I wouldn't describe myself as "mainline Protestant" because that implies alignment with a church in a mainline denomination. I actively attend Trinity Grace Church in Tribeca in New York City, which is a Protestant church but not a mainline church.

People have also called me an "evangelical," and I've even called myself that on occasion. Defining what that means exactly is increasingly difficult. The meaning of a word has two parts: definition and connotation. The connotation of the word is synonymous with theological fundamentalism and uncritical Republicanism. I'm not evangelical if that's the case.

But by the best definition of "evangelical," which I argued at The Atlanticis Bebbington's ...

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One-on-One with Brianna Parker on African-American Millennials and the Church

The pressing questions shaping African-American millennial faith are issues of injustice.

Ed: How would you describe the state of Christianity and the church among emerging adults—18 to 29-year-olds—today? What are their biggest questions, concerns, or motivations?

Brianna: It is an exciting time in the church and Christianity for emerging adults. It’s not an easy time, but it’s exciting. The church has, far too often, been bandwagoners who have followed trends as opposed to blazing cultural trails. I’m hoping to see believers begin to invest in the work of entrepreneurs who want to lead and trail blaze in the tech world.

It’s also exciting because we are engaging millennials with unprecedented courage to help us to lead from their lens. The biggest faith question is “why?”. Why does my faith walk matter? Why can’t my relationship with God look different than others in the past? Why can’t I engage God and others in new ways?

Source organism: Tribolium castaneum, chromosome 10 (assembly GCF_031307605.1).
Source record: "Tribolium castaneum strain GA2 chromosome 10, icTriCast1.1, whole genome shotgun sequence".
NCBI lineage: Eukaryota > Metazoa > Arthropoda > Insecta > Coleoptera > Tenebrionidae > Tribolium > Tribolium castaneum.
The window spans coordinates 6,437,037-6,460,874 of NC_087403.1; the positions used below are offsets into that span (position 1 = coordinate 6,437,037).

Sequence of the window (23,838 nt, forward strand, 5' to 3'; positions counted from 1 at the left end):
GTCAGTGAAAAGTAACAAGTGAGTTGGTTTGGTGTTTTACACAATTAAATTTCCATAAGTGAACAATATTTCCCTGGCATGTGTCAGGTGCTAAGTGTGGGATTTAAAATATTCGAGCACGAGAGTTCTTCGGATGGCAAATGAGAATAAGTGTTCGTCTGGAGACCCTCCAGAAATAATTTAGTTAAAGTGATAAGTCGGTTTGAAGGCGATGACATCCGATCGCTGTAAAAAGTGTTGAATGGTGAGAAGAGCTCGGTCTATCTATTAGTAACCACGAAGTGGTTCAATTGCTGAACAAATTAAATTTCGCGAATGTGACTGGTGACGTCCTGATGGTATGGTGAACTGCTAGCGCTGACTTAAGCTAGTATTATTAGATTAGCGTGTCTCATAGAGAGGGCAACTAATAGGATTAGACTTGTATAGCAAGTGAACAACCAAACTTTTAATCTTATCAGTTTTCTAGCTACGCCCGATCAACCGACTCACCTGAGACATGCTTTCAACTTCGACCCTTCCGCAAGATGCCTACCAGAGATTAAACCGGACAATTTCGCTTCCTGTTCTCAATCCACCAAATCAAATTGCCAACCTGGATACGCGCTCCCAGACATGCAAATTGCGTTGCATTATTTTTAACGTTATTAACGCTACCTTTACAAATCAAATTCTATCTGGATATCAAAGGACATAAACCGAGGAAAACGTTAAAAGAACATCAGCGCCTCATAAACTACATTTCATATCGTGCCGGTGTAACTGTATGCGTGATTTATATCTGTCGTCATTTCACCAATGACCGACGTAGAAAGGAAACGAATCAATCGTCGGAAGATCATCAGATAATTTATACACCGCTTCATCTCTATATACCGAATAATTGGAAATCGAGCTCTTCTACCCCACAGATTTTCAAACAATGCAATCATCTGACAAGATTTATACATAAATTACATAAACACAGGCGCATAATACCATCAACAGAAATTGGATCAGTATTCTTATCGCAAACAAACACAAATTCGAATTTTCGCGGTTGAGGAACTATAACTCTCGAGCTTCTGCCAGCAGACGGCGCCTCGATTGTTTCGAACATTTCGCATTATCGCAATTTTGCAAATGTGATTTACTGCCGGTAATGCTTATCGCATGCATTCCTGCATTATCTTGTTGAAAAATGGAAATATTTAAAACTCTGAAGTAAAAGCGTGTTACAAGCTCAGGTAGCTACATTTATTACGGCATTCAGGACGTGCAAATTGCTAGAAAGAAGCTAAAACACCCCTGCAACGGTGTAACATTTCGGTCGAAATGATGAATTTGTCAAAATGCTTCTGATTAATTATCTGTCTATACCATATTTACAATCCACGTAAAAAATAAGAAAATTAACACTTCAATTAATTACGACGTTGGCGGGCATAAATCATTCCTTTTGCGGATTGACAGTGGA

I believe the biggest concern is authenticity. This is difficult for many to hear because it shines a light on the dusty corners of our closets, showing the parts we did not expect to be unveiled.

Millennials are motivated by the unknown; they plunge into mystery and paradoxes. The lack of limits and ceiling breakers are motivating and will benefit the kingdom.

Ed: You founded Black Millennial Café in part because you saw a glaring need for substantive research on the religious lives of African-American millennials. Talk a little about how your research meets this need. What are the pressing questions or challenges that are shaping African American millennial faith and relationship to the church?

Brianna: My research allows African-American communities, organizations, and churches, along with those interested in healthy millennial ...

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An Admonition from Chuck Colson: You Are A Symbol of Hope

The Charles W. Colson Scholarship was designed to equip former inmates for ministry. Here is Colson's message to the 2006 recipients.

Hi. I'm Chuck Colson. I'm glad to have this opportunity by way of this video to bring a message to all of you who are Colson Scholars at Wheaton. It's a great honor that you have been chosen to have this scholarship at one of the great institutions in America. I might just tell you a little bit of background on how the Colson Scholarship came to be.